The Cost of Convenience…

Shipping Labels

Yesterday I received four padded mailers from Amazon. Each contained one or more small booklets that I had ordered two days prior – yes, I am a Prime Member. Each mailer was identical in size. Two plastic mailers. Two manila mailers. One mailer came from Philadelphia. One from Kansas City. One from Columbus. One from Kenosha. All were sent to the Amazon sort center in Hebron (Kentucky) which directed them to the Noblesville Postal Service for delivery to my home.

I work for Amazon. Each day I have occasion to think, “How in the world does my company make any money?” I see inefficiencies everywhere. I believe this question is endemic to all persons in all workplaces, i.e. I am not alone in sighing at my perceived sense of waste of dollars and human effort. When I return from work where I raised that question and find FOUR mailers for ONE order on my front porch, I sigh and raise the same question again: How is it possible for any person or non-person to make any money with such apparent waste?

I have an undergraduate degree where I majored in Economics and one quarter of a Masters of Business Administration in Economics. I “learned” that markets, processes, human endeavors, human consumption and human delights, if left unattended, unregulated, untaxed, unpersuaded and uncontrolled (whatever that may mean) in any manner would seek an equilibrium point of interaction that would be the most “efficient” point for that particular transaction or endeavor. (I recognize that this is a gross oversimplification of very complex and many-layered ventures and undertakings.)

In the Good Old Days of Yore I would have shopped for the same items at my local Barnes & Noble in Noblesville. One shopper – me. One store. All eight items located in the same shelf. I would have paid the listed price printed on the ISBN label less the discount for being a Barnes & Noble Loyal Customer. I would bring those items home and happily consume them in the way in which each was created to be consumed.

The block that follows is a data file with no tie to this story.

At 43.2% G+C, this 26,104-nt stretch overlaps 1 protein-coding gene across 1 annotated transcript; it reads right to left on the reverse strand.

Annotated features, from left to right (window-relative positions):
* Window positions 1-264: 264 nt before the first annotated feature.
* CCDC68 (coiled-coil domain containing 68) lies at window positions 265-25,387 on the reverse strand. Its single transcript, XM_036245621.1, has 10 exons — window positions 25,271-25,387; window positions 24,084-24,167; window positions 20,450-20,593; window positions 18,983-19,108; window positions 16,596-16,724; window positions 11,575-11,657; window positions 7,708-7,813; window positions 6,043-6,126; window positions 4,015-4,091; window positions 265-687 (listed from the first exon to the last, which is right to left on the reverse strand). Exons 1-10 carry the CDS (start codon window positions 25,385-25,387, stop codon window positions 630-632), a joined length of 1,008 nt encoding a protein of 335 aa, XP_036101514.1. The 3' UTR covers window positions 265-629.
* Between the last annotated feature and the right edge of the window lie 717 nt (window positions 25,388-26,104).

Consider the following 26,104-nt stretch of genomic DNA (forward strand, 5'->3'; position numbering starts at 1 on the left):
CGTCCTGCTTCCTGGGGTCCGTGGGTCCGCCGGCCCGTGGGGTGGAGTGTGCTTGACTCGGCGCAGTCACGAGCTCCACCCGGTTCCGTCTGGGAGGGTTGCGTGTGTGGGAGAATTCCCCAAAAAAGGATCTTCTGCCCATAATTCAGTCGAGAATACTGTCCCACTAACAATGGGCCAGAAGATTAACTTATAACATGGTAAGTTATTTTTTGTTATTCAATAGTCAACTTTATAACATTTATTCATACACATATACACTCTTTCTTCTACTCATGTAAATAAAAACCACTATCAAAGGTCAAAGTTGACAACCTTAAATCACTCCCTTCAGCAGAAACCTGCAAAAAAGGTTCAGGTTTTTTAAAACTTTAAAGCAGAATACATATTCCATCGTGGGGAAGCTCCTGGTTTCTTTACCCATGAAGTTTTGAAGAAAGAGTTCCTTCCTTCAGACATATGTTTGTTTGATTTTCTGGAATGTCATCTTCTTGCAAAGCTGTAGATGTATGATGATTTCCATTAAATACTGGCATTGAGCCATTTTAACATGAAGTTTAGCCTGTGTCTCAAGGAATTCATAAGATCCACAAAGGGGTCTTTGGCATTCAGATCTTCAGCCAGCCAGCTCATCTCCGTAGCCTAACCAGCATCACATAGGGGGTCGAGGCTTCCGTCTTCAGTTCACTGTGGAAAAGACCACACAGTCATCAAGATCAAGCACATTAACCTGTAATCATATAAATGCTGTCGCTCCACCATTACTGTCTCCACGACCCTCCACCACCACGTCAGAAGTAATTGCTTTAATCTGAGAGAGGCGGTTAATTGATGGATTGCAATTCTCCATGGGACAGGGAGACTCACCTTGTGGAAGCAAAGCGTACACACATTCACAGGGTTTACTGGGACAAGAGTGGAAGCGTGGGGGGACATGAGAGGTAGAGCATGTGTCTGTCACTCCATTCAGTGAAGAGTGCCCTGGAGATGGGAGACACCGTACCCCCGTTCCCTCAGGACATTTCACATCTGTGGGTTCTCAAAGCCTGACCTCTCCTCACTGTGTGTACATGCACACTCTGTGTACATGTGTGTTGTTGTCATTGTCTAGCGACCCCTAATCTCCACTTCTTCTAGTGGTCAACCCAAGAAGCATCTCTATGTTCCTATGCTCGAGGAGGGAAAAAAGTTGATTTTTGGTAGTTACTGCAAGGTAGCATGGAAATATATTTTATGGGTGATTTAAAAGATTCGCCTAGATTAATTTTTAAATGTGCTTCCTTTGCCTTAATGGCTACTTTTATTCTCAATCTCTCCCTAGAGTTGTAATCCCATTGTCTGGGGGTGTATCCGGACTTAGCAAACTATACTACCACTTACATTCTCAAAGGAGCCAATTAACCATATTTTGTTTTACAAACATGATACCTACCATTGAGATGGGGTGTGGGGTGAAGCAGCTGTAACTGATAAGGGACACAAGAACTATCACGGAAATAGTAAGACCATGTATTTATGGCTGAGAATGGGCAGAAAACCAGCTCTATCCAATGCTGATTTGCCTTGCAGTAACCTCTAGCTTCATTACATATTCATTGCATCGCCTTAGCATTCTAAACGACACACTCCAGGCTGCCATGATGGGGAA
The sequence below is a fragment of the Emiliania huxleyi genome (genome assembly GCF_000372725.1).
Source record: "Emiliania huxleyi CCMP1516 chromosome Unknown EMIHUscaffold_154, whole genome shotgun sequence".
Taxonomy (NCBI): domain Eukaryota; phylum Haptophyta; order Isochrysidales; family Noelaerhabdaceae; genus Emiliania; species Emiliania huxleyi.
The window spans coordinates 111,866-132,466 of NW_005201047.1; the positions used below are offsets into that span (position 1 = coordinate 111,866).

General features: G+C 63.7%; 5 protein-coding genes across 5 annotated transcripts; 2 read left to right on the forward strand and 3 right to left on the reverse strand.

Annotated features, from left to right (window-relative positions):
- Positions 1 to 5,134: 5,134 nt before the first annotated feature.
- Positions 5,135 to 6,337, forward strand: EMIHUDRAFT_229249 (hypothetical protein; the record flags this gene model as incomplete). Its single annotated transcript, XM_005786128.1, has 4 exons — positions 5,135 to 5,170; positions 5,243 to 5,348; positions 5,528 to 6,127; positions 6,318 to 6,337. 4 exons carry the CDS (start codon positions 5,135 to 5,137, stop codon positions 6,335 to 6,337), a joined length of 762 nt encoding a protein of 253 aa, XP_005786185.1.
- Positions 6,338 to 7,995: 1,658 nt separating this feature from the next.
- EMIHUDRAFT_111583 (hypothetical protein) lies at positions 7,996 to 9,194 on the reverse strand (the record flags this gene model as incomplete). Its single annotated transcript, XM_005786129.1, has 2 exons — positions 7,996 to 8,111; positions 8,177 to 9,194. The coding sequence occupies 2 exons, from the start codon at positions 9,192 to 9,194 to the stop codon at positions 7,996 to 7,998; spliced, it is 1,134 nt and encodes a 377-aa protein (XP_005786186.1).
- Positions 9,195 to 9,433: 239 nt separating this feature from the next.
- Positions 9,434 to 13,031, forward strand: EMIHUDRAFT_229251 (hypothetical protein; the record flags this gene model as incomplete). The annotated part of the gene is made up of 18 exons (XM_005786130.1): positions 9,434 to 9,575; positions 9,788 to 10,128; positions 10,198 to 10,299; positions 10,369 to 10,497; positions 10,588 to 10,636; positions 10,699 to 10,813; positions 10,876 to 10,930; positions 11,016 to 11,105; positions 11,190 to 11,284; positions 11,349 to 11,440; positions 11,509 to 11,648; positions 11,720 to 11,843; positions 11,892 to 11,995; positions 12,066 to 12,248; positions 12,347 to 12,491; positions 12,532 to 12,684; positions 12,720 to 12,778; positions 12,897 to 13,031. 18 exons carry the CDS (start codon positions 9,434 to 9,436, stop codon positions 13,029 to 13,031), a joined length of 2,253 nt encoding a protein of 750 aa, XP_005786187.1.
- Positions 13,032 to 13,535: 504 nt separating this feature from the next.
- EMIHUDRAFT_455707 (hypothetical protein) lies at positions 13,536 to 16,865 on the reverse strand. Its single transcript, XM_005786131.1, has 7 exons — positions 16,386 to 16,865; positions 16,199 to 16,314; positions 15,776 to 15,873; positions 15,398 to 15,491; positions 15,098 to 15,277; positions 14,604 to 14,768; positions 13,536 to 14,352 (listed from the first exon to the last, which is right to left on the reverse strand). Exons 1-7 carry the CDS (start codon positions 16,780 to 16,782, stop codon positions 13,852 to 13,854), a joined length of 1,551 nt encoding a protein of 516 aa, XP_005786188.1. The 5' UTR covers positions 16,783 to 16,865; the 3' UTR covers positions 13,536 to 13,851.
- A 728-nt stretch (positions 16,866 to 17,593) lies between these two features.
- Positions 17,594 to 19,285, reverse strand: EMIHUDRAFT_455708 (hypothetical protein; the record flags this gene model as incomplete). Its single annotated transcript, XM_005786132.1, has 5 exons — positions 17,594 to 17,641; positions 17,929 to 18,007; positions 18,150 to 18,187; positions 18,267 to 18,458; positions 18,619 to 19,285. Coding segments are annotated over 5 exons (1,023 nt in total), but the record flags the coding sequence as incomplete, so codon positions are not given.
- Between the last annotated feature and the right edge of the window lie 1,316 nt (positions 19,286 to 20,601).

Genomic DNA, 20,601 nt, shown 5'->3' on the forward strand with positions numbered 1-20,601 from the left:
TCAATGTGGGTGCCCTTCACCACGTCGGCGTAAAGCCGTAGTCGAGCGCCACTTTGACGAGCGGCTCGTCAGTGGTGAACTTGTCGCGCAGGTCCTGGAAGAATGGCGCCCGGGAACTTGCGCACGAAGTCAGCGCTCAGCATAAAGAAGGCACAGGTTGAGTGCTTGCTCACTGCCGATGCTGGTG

Fast forward to today. I paid the same list price for the items on the ISBN at Amazon – sorry, no price reduction. I received my employee discount which is roughly equivalent to a Loyal Customer discount. My shipping was as free as if I had brought the items home from Barnes & Noble of Noblesville myself – again, I am a Prime Member.

Net out-of-pocketbook dollar cost to me, Mr. Consumer, is the same for both transactions.

So, here’s the rub: How is it that flirts with being the World’s Most Valuable Company in this scenario?

Surely, it can’t be because of any efficiency gains created by the United States’ sole God, the God of the Free Market, and His Son, Economies of Scale and Efficient Equilibrium Who is constantly being crucified by Socialists, Market Manipulators and Taxes? Any sane Priest of Economics would say that this is exactly what is happening and defend Jeff Bezos’ right, indeed any person’s right, to interact with the Noble Consumer who is pushed around and/or pulled by the Invisible Hand of the God – or Goddess – of Whimsy.

I, once a Priest of Economics, a Follower of Friedman, a Dilettante of Dodd and Debreau and a Student of Stigler (yes, I was George Stigler’s caddy every Tuesday morning at Flossmoor Country Club during the summers of my youth), am now – and, to be honest, have been for some time – skeptical of the Holy Scripture of Economic Efficiency.

I am now declaring myself a Conservative in that I rejoice in and believe to be true that the sole measure of efficiency, any sort of efficiency, is that which gives me the most output of goods and services provided by others for as little input as possible of my own time and Being and personal resources i.e. conserves my time, my self, and my money.

I am now…conveniently…a Conservative of Convenience…my convenience.

How Women Named the Company I Work For…

Siurima Waiapi of the Waiapi tribe – Photo: AFP